We have a special session in the superior court in Woburn to deal with the superior court matters. We then have a session in every single district court – we have 10 district courts here in Middlesex – that deal with the pending cases there. And there is also, for the district courts, a drug lab session set up in Cabmrbidge where they’re dealing with post-conviction matters.
And how many cases have you gone through, then? Do you know, in your special sessions? And how many folks may have been released because of this?
15 people have been released thus far. We have 250 cases that are presently active in those sessions in our courts and of those 250 cases, approximately 50 have been resolved so far. So we’ve worked thorugh about 20 percent of 250 cases. But as the math will dictate here, we have 250 cases in the sessions you’ve got 9,000 approximate cases, we’ve got a long way to go.
This will go on for years, both direct and collateral consequences, sure. I’d like to think, though, that we’ve spent several weeks now building to where we are so that we’ll now be able to move more quickly. We’ll now be able to move more cases through the system. And as far as this office is concerned, and my philosophy is concerned, as early as next week, we’re probably going to be able to apply a more broad standard as it relates to how many cases we’re just going to have to null prosse or dismiss.
Really? So you think more of them will be dismissed?
Oh, many more cases will be dismissed. As I said, we’re prioritizing those custody cases but as we identify cases at the Hinton Lab in Jamaica Plain and we realize that there were inadqeucies and in practices, protocols and policies, it may be that a wide swath, if not all of the cases that were done by the JP lab between 2003 and 2012 may not be prosecuted.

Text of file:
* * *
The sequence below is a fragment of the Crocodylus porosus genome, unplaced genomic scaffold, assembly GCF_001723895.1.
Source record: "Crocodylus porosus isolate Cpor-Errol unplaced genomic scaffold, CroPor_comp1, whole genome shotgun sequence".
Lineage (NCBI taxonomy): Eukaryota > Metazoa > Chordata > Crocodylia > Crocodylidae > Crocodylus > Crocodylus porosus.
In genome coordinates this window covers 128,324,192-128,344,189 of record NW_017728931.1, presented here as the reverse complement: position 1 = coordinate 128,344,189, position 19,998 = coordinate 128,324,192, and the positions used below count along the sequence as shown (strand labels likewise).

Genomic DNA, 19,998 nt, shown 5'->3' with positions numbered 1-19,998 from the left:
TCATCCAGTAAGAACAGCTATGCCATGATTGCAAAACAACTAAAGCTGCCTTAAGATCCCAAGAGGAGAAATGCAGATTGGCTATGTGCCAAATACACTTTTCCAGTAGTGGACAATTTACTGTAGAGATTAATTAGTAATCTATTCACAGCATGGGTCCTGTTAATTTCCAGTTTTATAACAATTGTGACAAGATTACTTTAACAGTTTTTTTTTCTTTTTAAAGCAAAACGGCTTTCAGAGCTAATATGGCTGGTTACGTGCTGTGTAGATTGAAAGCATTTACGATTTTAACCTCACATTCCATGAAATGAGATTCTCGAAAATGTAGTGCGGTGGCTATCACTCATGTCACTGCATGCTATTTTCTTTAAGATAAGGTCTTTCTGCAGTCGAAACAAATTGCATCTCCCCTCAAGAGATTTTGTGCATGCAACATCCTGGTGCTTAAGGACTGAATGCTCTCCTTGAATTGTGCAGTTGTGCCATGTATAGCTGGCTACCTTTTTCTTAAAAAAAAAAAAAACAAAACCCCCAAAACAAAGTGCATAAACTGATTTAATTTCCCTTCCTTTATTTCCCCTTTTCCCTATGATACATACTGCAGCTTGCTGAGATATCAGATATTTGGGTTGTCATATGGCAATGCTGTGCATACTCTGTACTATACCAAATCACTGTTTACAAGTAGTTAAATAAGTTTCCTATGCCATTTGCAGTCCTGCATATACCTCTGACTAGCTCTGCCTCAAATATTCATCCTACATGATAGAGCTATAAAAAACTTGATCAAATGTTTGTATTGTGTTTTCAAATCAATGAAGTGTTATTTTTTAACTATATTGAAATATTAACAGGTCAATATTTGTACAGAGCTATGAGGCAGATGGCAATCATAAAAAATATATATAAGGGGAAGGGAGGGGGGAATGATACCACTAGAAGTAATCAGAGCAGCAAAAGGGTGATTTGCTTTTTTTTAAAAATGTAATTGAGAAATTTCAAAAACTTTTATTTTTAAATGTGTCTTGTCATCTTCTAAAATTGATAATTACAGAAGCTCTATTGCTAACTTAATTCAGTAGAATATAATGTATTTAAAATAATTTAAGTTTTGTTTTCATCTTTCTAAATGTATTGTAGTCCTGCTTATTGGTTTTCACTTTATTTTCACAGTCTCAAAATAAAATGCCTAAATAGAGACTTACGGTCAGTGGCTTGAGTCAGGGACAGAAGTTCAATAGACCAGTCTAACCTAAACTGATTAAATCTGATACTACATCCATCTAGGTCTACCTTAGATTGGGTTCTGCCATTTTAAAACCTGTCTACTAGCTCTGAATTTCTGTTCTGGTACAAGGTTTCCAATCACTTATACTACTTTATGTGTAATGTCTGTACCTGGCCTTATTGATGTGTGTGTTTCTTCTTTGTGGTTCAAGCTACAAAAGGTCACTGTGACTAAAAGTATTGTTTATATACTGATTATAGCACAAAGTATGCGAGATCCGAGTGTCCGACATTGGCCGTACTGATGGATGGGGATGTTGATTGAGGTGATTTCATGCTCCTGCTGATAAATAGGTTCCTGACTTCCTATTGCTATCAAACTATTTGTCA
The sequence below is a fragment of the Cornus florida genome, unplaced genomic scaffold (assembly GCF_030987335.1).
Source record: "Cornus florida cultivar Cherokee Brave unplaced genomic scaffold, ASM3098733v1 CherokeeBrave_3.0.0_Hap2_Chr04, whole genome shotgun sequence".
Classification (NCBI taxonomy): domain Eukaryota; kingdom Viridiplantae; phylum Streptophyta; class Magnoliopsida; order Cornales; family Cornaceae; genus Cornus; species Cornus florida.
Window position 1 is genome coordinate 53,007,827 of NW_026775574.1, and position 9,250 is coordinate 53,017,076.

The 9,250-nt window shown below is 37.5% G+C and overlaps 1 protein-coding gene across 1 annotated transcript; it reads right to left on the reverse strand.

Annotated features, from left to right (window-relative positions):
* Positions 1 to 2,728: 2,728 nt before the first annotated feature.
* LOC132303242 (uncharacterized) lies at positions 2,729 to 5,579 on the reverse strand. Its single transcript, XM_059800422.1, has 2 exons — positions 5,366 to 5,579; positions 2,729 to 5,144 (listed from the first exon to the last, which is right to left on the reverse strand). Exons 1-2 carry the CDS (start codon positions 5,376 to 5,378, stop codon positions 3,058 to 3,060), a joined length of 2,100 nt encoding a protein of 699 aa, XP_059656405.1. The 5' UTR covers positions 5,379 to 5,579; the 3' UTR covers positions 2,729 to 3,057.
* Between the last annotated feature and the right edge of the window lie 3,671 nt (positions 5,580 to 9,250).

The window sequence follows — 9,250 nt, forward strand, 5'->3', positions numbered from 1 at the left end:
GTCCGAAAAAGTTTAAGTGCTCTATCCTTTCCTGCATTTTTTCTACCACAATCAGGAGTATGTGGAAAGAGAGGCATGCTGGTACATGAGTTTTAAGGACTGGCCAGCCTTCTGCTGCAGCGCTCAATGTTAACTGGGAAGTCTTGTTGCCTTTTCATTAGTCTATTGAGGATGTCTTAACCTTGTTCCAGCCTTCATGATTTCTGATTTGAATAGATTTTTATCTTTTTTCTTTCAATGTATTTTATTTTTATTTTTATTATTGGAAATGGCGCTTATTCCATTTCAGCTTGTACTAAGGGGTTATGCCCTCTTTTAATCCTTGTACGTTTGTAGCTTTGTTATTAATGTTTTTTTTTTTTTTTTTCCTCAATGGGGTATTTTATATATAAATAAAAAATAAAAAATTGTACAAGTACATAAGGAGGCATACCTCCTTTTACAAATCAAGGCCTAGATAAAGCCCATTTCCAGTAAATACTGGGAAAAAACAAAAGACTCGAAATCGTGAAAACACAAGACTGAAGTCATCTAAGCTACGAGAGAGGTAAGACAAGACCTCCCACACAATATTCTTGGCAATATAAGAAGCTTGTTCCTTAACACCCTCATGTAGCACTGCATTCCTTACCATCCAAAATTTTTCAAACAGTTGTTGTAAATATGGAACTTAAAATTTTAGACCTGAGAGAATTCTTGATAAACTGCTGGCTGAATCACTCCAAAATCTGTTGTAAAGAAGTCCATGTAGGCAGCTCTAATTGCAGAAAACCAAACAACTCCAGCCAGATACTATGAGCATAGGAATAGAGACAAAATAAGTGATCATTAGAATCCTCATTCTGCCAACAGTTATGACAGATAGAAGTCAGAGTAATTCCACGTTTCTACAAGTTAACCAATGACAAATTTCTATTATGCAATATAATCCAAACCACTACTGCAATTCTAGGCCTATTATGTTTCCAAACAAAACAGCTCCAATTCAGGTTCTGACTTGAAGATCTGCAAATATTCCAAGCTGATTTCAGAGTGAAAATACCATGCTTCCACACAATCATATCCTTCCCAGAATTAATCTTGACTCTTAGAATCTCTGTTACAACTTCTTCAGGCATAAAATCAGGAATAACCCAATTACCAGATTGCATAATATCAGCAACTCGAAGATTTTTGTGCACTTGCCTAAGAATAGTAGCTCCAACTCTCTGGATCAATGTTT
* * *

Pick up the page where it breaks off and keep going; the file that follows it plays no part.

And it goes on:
And do you think that compromises public safety?
Oh, it certainly compromises public safety. People who are being released, remember, aren’t being released because they’re innocent. Some of them may be, but the vast majority of cases we’ve looked at thus far are cases where the defendants did what’s alleged, we just can’t prove it beyond a reasonable doubt and/or to go forward with a prosecution wouldn’t be fair and just under circumstances. So, they may be released to the street, but it has little to do with guilt or innocence, it has more to do with failures of government, in particular, the Department of Public Health.
We’ve certainly moved away from it being just one rogue chemist to a lab that had insufficient practices, policies and protocols, to an extent that leads us to believe that there are going to be more cases that are compromised than just those that were analyzed or signed off on by Annie Dookhan.
When you describe this to colleagues outside of Massachusetts, maybe your colleagues who aren’t district attorneys, what do you say? How do you talk about what happened at the drug lab?
Well, I talk about the frustration. The frustration and how systemic a failure this has been. The frustration for law enforcement agents and law enforcement officers who are in harms way every day trying to make the streets safe and this type of back-end situation after they’ve made their cases make cases that are not prosecutable. That is extremely frustating. And it’s extremely disconcerting.
Do you think that you’re working to have a uniform system? To make sure that these cases are handled the same if they can be?
We always prioritize uniformity and consistency across Middlesex County. There’s 1.5 million people here. We’re the largest county in the state. It’s urban, suburban and rural, we want our decisions to be uniform and consistent across the county. I would hope the justice isn’t zipcode driven. That we come up with some standards that provide for fairness and justice as it relates to how we’re dealing with these cases. I’m confident in how we’re dealing with them here and I’m always open to hearing from the defense bar about ways that we’re approaching this and I’ve listened.